Kristin Wiig stars as Annie, a young woman struggling to get her life together after losing her cake business. Her love life is also a shambles. When her best friend Lillian (Maya Rudolph) gets engaged and asks Annie to be her Maid of Honor, she jumps at the chance to give Lillian the wedding of her dreams. There’s just one problem – Helen, Lillian’s new BFF. Annie knows what Lillian likes, but Helen is about to prove she’s a better friend by stealing and topping all of Annie’s ideas with tons of money (and Lillian’s dad is none too pleased by the ever increasing total). Can a lifelong friendship survive the competition?
I’m always a little apprehensive when going into a comedy because I’m finding a lot of them to be pretty unfunny. It’s such a subjective genre that what some people enjoy, others can not find humor anywhere in the movie. I am going to say right off the bat that I have not laughed out loud and as hard as I did throughout Bridesmaids for quite some time. This is not your average “chick flick.” If you liked The 40-Year-Old Virgin and Knocked Up, then you will enjoy Bridesmaids. Why? Because it comes from the same producer, Judd Apatow. The film was written by Kristin Wiig and Annie Mumolo, but the overall feel of the comedy is definitely courtesy of Mr. Apatow.
If you’re not a fan of Wiig, then you may have some issues with her performance in the movie because she does pull out a lot of her SNL characterizations, mannerisms and facial expressions. We also get to see a more vulnerable side of her as she’s constantly rejected by the guy she thinks she likes – played with great smarminess by John Hamm (Mad Men) – and then doesn’t know how to handle genuine affection from a local police officer who keeps pulling her over for busted tail lights. She’s been betrayed by love too many times to embrace it when the real thing is presented and sometimes you just want to shake Annie out of her shell (although her terrible life experiences play into some memorable conversations Annie has with customers at a jewelry shop).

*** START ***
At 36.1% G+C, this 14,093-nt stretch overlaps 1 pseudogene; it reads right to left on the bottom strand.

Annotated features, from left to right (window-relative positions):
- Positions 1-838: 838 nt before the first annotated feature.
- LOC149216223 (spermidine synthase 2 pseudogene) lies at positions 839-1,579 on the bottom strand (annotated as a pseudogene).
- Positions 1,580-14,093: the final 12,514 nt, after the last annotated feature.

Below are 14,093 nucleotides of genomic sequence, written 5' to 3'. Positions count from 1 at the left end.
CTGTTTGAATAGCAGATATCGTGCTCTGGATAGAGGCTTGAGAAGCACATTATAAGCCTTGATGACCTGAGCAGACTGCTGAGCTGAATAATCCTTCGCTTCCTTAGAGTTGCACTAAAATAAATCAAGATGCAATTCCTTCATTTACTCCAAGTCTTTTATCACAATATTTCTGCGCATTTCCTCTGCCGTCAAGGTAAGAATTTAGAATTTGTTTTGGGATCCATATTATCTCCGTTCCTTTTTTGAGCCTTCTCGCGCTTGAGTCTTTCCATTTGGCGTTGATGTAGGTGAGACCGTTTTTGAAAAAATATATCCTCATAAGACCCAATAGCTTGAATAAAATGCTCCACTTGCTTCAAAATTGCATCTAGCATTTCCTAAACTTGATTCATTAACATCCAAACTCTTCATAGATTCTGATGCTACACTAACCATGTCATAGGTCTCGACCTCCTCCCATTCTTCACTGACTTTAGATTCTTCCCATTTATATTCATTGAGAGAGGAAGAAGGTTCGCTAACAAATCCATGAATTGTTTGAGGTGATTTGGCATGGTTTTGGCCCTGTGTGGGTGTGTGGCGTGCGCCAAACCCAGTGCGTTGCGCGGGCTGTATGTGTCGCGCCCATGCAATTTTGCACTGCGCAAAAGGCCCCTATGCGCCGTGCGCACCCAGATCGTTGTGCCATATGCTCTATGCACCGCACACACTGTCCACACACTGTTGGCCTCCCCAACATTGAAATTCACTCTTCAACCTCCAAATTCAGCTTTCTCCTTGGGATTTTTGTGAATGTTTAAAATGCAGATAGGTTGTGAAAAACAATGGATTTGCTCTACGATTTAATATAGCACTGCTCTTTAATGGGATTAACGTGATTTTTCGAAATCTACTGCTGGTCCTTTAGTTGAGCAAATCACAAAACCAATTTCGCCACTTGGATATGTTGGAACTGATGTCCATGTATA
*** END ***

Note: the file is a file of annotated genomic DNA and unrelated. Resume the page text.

Besides Hamm, the only other significant male in the film is Chris O’Dowd (The IT Crowd) as the cop who has to keep finding ways to prove he really likes Annie before she pushes him away. It’s a little jarring to hear a Wisconsin cop with an Irish accent, but you get used to it. Matt Lucas (Little Britain) also has a small role as Annie’s English roommate. The casting of Lillian’s new friends with a host of TV comedy veterans – who will do anything to sell a joke – helps raise the movie into the comedy stratosphere. Jessica St. Claire (Sons of Tucson), Wendi McLendon-Covey (Reno 911!), Ellie Kemper (The Office) and Melissa McCarthy (Samantha Who?, Mike & Molly) are absolutely fearless and don’t shy away from the most horrifically funny situations (things you don’t normally see in a standard chick flick). Rose Byrne (Damages) is the perfect foil to Kristin Wiig, and she really makes you hate Helen for upstaging Annie at every turn, but in the end you feel sorry for her when she finally reveals why she is who she is.
The movie is full of laughs from beginning to end and it has at least three major comedy scenes that I won’t spoil, but keep these things in mind: bridal shop, bridal shower and getting Rhodes’ attention. There are many more laughs, from a flight to Vegas to Annie’s mom’s frightening celebrity paintings (and since there was no on screen dedication, a tip of the hat to the late Jill Clayburgh as Annie’s mom in her last screen role). Bridesmaids is quirky, outrageous, raunchy and hilarious and it even has heart, but it’s definitely not just a movie that women can relate to. More than a chick flick, this is a date movie that everyone can enjoy and should be the comedy hit of the summer (it’ll be interesting to see how it compares to The Hangover Part II which follows it by a couple of weeks). If you want to laugh, go see Bridesmaids!